Impact of Occupational Socialization on South Korean Physical Education Teachers’ Interpretation and Delivery of the Hanaro Teaching Model
Seungsoo Baek and Matthew D. Curtner-Smith
Purpose: To determine the impact of occupational socialization on eight South Korean teachers’ interpretation and delivery of the Hanaro Teaching (HT) model. Method: Data were collected through formal interviews, film of teachers employing HT, document analysis, reflective journaling, and the critical incident technique. They were analyzed using analytic induction and constant comparison. Findings: The teachers interpreted and delivered the HT model in four different ways. These were the full and full+ versions of the model, watered down, and taking a cafeteria approach. The organizational socialization phase was key in shaping how the teachers delivered the model. The teachers’ acculturation and professional socialization were mainly supplemental. Conclusions: The fact that seven of the teachers employed HT without any formal training suggests that the model was fairly easy to learn. Specific training in undergraduate physical education teacher education, however, could lead to more teachers employing the full and full+ versions of the model.
Influence of an Elementary Methods Course and Early Field Experience on Preservice Teachers’ Value Orientations
Leah K. May, Matthew D. Curtner-Smith, and Stefanie A. Wind
Purpose : To determine the influence of an elementary methods course and early field experience on eight preservice teachers’ (PTs’) value orientations. Method : The theoretical perspective employed was occupational socialization. Data were collected with the short form of the value orientation inventory and five qualitative techniques (formal and informal interviews, nonparticipant observation, critical incidents, and stimulated recall). The value orientation inventory profiles for the instructor and PTs were visually inspected for similarities and changes. Analytic induction and constant comparison were employed to analyze the qualitative data. Results : Value orientations of PTs with teaching and moderate coaching orientations were influenced by the methods course and early field experience, while those of PTs with strong coaching orientations were not. Factors leading to this evolution were the curriculum model employed, the instructor, and PTs’ increased confidence and knowledge of students. Summary and Conclusions : The study highlights the importance of faculty facilitating reflection on connections between instructional models and value orientations and how these relate to PTs’ beliefs.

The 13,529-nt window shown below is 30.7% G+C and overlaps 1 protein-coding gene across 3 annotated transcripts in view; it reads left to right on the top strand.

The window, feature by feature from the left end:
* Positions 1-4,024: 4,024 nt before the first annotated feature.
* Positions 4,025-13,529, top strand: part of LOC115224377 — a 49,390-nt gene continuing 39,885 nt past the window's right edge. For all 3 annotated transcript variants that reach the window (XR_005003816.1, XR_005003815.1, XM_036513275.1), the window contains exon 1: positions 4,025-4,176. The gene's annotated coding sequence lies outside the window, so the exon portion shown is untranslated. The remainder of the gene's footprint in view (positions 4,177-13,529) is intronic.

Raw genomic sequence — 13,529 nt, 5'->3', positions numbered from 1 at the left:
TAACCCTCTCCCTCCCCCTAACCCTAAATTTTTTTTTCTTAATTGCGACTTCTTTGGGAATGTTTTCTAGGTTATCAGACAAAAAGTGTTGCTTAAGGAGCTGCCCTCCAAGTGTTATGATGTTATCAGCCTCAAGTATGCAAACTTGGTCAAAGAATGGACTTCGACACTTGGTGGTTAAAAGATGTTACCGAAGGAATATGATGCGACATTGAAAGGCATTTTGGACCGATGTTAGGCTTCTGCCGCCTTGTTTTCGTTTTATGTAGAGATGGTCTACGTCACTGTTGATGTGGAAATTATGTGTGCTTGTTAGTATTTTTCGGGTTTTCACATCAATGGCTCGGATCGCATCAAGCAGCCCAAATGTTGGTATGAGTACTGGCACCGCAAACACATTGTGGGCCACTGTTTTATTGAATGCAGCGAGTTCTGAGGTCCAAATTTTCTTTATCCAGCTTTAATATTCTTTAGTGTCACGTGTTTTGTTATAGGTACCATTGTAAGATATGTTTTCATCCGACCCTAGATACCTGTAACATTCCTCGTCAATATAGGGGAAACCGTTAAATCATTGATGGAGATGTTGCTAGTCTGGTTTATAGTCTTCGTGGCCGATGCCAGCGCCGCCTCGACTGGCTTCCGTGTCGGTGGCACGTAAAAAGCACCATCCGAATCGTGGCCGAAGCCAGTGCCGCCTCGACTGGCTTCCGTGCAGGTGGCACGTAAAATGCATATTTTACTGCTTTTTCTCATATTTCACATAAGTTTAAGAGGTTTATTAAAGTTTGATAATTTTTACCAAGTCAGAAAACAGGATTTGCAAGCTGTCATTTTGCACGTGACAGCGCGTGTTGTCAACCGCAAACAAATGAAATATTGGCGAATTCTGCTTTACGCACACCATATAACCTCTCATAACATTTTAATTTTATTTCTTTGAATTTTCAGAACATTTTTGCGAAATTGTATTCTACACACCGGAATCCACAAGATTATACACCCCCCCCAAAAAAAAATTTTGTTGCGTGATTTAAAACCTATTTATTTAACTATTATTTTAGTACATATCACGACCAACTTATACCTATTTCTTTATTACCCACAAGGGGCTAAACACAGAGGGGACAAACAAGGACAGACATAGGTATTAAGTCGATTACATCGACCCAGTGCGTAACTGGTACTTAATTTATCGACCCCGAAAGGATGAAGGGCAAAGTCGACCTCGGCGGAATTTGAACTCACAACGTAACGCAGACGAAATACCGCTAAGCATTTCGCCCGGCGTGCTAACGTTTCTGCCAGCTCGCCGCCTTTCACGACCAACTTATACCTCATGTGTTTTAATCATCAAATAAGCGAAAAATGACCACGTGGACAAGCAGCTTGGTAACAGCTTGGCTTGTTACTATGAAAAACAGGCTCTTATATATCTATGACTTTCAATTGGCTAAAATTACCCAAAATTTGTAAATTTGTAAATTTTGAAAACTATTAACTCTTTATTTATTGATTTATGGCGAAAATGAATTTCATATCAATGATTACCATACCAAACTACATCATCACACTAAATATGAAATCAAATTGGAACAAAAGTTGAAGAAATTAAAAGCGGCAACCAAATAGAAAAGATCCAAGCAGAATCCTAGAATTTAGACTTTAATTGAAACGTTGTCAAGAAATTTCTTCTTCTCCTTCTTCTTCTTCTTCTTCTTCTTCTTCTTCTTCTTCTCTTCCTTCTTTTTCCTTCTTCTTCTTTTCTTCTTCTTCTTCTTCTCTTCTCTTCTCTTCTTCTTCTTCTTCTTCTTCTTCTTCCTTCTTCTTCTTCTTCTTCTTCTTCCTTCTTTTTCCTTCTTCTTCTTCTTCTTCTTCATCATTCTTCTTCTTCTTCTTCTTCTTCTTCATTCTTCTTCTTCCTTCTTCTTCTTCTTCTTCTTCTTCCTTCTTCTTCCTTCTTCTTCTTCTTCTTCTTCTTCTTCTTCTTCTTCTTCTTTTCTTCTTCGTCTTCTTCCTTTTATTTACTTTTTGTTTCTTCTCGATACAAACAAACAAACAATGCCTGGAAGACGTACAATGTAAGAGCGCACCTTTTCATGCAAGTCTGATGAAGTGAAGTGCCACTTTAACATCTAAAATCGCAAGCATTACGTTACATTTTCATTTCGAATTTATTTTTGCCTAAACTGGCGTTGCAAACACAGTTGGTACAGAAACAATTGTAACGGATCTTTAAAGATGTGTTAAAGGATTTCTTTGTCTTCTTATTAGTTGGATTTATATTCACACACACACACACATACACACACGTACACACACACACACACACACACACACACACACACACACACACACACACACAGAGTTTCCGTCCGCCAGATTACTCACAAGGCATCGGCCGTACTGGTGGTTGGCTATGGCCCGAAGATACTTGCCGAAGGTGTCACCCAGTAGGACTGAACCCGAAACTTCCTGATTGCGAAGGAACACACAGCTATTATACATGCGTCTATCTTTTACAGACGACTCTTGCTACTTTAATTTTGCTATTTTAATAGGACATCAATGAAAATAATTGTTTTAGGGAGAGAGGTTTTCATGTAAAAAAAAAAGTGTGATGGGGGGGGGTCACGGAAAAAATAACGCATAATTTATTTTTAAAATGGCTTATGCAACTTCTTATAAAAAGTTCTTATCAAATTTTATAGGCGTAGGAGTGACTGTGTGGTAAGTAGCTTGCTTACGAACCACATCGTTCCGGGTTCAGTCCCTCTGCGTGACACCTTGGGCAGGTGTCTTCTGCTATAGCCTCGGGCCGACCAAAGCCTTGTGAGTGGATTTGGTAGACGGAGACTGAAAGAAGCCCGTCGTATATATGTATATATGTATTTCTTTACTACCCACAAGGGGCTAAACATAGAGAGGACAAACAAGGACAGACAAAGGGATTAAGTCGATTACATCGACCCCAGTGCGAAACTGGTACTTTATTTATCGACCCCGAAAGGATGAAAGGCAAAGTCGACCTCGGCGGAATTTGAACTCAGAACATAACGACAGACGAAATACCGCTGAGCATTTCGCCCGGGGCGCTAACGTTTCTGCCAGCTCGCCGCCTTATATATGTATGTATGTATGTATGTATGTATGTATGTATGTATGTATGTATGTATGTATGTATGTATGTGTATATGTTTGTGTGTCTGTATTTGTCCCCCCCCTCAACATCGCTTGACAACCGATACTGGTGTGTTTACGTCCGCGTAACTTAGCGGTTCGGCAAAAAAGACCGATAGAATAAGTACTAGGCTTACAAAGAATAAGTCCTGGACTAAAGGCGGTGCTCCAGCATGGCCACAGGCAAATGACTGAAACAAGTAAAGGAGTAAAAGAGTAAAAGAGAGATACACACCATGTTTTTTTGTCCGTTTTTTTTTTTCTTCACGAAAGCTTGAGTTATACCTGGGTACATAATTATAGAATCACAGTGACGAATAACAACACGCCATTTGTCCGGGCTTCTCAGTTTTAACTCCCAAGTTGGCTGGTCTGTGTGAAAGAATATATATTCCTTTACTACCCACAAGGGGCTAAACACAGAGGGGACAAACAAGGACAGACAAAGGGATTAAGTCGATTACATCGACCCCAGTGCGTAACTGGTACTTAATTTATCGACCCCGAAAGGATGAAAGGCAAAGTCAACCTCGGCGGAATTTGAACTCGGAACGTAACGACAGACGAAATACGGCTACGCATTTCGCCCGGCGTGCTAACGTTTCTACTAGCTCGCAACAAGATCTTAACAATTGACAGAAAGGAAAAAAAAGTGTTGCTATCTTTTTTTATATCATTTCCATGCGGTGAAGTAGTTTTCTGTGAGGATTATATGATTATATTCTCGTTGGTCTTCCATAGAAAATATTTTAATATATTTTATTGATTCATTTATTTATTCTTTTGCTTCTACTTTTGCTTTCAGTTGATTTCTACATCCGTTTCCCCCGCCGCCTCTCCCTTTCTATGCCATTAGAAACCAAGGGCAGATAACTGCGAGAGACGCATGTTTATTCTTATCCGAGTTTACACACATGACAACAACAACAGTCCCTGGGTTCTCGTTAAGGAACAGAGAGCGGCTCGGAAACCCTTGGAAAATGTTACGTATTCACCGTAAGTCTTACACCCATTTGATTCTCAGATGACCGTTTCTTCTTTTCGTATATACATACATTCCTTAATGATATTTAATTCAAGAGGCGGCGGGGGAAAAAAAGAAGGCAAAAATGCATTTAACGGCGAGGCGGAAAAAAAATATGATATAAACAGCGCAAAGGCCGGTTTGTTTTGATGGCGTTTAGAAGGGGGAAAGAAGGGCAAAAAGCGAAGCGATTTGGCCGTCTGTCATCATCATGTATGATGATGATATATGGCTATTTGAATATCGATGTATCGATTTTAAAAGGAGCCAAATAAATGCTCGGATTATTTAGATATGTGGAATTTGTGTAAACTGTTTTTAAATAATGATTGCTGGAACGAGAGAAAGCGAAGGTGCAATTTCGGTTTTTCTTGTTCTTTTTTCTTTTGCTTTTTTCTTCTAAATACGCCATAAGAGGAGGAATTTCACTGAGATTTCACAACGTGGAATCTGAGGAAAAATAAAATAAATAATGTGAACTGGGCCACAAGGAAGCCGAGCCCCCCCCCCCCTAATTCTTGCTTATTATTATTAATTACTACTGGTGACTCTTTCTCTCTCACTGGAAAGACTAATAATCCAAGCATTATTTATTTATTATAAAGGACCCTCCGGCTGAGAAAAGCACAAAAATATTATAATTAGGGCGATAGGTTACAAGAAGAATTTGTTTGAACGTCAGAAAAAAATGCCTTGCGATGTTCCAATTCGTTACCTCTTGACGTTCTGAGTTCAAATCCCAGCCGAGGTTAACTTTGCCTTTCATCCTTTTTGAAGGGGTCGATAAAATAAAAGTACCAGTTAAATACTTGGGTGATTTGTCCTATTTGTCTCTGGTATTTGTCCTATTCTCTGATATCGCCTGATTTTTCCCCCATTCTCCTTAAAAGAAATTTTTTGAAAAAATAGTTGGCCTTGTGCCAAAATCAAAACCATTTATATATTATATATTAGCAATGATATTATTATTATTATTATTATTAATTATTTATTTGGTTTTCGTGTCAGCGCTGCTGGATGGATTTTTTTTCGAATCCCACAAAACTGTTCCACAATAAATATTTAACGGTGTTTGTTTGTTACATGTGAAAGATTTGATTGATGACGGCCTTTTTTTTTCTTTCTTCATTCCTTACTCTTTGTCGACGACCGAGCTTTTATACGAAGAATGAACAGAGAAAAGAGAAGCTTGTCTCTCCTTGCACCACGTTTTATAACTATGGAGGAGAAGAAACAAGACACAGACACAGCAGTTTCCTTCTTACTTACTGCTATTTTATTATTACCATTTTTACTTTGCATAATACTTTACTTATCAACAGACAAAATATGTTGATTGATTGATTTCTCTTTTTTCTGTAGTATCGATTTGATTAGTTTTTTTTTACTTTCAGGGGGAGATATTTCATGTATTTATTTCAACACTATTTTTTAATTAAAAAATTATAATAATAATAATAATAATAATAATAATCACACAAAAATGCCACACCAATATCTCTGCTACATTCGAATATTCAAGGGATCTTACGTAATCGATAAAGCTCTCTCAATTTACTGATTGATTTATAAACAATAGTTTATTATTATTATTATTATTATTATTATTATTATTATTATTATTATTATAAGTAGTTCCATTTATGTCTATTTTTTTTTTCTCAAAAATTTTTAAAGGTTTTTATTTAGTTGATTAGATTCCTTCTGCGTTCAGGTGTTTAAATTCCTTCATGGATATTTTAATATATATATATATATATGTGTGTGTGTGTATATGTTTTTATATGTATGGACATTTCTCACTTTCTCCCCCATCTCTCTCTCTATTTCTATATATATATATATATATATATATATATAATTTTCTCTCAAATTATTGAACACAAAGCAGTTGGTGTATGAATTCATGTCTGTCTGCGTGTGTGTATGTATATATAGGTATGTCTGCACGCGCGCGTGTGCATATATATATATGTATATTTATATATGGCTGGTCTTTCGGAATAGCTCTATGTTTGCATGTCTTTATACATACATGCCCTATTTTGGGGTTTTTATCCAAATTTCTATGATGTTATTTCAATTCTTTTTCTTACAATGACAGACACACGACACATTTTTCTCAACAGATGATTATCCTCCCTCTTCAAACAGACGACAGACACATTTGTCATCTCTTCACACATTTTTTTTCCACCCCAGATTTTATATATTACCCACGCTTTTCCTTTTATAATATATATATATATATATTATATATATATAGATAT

Negotiations Between Preservice Classroom Teachers and Students During a Physical Education Early Field Experience
Kelsey McEntyre, Matthew D. Curtner-Smith, and Deborah S. Baxter
Purpose: To describe the patterns of negotiation engaged in by preservice classroom teachers (PCTs) and their students during a physical education early field experience. Method: The participants were 16 PCTs enrolled in the early field experience. They taught a variety of content within six lessons to second- and fourth-grade students. Data were collected using six qualitative methods and analyzed using analytic induction and constant comparison. Results/Conclusions: Seven PCTs were relatively effective negotiators, whereas nine PCTs were relatively ineffective. The PCTs’ negotiation skills were influenced by their comfort with physical education, pedagogical knowledge, content knowledge, and pedagogical content knowledge. The negotiations initiated by the PCTs and their students were similar to those described in previous studies. The type and amount of student-initiated negotiation was influenced by their gender, age, skill level, and content taught. The implications for preparing PCTs to teach physical education are discussed.